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An Armed Man Breaches the U.S. Capitol

Intruder with handgun is held after crashing a stolen SUV and leading police on a foot chase.

September 19, 2006|From the Associated Press

WASHINGTON — An armed man ran through the U.S. Capitol after crashing his vehicle on the Capitol grounds Monday in the worst breach of security since a gunman killed two police officers in 1998.

Acting Capitol Police Chief Christopher McGaffin identified the intruder as Carlos Greene, 20, of Silver Spring, Md. He said Greene, tackled after a foot chase through the Capitol, was armed with a loaded handgun and had crack cocaine in his possession.

Greene appeared to be under the influence of a controlled substance and "exhibited signs of seizure," McGaffin said. He was taken to Greater Southeast Community Hospital.

Police planned to charge Greene with federal felony possession of a handgun and assault of a police officer, McGaffin said.

"This was unacceptable by my expectations for Capitol Police," McGaffin said. "It was an unfortunate breach of our security."

He said Greene, driving an SUV stolen earlier in the day, slammed into a police vehicle blocking an entrance to a major construction site on the Capitol's east side, across from the Supreme Court.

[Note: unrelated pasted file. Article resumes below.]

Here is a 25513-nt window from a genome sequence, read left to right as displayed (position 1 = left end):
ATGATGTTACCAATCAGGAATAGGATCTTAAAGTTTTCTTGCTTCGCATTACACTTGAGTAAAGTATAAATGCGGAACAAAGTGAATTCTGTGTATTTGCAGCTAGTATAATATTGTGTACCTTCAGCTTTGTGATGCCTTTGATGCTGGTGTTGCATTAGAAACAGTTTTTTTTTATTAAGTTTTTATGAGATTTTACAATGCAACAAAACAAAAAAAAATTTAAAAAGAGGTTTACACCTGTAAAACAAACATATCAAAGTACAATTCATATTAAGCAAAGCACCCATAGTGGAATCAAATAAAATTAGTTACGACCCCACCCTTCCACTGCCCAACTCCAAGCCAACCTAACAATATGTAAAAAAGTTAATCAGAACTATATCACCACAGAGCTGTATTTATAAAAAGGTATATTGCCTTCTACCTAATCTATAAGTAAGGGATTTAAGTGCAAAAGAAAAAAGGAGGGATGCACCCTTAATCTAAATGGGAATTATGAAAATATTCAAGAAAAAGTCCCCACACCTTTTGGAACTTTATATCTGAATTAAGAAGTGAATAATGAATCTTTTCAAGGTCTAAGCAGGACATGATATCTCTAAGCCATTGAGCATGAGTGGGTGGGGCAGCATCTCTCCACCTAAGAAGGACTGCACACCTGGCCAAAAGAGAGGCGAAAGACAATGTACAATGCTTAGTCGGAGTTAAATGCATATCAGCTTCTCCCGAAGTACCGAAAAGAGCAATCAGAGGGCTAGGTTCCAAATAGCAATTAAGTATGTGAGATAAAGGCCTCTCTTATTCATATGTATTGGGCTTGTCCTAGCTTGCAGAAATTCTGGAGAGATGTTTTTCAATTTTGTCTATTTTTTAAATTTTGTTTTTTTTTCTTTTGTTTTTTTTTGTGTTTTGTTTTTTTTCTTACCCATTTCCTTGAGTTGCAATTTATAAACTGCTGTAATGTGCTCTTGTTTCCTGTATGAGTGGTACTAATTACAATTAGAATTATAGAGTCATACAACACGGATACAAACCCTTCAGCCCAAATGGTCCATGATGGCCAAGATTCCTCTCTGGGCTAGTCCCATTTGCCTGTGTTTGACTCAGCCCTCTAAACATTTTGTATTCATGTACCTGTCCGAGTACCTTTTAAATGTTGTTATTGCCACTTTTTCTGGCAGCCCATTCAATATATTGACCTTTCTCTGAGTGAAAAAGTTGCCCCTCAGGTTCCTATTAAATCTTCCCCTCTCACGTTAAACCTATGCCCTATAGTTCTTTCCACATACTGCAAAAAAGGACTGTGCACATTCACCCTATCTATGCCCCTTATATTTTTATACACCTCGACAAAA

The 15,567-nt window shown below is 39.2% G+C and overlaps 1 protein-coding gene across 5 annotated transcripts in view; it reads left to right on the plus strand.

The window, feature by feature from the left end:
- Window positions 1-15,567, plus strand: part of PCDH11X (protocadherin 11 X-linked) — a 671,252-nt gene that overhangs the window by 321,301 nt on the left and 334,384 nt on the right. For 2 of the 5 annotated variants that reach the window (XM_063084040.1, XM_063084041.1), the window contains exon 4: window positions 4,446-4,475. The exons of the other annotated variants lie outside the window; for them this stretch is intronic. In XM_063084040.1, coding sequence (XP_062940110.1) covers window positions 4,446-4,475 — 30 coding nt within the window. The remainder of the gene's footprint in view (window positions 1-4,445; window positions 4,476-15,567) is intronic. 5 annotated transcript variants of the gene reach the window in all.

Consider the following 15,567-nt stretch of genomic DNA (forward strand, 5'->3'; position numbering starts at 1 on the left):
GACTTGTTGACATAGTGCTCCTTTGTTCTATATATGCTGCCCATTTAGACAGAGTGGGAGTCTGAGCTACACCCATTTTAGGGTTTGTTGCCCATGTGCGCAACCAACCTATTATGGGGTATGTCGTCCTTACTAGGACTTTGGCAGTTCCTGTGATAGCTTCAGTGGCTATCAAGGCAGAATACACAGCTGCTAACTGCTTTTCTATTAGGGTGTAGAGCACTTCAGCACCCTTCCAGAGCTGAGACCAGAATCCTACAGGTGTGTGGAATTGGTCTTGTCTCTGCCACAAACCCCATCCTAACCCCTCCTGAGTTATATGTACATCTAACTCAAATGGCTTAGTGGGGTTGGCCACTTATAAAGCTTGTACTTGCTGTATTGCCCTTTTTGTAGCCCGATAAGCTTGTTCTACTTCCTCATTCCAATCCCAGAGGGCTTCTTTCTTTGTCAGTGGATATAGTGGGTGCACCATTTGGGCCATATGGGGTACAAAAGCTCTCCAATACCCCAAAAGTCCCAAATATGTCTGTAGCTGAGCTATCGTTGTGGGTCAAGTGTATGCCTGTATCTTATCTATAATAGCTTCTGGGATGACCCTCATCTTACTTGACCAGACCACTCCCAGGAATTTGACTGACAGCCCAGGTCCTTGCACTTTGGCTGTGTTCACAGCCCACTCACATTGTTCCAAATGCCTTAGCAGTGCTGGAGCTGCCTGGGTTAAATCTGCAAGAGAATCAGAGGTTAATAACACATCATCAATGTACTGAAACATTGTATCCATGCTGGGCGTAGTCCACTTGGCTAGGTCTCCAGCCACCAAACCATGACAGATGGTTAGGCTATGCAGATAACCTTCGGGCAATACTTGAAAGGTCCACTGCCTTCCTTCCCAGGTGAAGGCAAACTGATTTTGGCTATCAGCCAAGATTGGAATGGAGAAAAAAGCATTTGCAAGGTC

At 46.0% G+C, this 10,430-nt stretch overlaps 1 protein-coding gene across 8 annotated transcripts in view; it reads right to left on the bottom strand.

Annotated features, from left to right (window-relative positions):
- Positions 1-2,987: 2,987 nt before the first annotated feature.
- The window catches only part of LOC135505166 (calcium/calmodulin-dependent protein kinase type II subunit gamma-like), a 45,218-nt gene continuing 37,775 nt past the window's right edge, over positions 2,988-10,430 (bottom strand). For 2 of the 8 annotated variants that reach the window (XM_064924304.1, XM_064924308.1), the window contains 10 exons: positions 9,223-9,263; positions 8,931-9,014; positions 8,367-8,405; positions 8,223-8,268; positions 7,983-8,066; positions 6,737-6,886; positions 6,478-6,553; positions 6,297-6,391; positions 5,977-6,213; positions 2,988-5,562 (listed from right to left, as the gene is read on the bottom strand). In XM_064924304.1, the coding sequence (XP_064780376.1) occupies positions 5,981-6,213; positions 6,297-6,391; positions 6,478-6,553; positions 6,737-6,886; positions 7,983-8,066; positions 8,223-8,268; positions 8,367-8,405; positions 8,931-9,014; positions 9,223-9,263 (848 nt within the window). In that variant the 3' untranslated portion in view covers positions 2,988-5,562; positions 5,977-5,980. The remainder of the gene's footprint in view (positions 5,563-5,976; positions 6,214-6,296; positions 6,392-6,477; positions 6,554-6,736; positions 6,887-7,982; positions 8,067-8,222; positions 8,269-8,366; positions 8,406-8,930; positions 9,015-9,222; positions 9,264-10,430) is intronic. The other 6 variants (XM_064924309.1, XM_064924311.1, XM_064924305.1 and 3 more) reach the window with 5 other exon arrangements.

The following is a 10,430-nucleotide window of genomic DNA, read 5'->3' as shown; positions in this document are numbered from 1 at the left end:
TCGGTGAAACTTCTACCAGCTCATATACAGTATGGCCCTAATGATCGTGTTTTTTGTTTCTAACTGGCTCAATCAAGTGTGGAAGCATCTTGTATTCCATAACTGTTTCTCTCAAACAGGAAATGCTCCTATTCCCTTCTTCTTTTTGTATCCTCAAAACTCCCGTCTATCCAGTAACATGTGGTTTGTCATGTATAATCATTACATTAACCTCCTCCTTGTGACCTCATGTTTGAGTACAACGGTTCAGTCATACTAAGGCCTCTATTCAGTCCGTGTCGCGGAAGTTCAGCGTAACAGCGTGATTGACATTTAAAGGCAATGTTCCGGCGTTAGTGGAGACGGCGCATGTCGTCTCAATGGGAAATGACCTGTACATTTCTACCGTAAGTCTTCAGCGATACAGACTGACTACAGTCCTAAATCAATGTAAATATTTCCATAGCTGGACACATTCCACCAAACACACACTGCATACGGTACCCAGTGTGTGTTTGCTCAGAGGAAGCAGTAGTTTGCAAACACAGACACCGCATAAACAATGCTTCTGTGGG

Greene drove into the site, stopping at a skylight for the new Capitol Visitors Center, which opens next year, McGaffin said, adding that Greene then bolted up the Capitol steps, entering the building through a third-floor construction door. He then made his way to the basement on the opposite side of the building before being subdued by police outside an office that distributes flags.

McGaffin said there was no information that Greene was brandishing his weapon. He praised Capitol Police for their actions in capturing the intruder, but said there would be a review of security measures and protocols.

Greene entered at "an access point that must be available to construction vehicles," he said, and "there is a risk. That's why we have concentric rings of security."

The incident occurred shortly before 8 a.m., and the Capitol was locked down for about an hour before reopening for staff and tourists. The House was not in session Monday and the Senate didn't convene until Monday afternoon.

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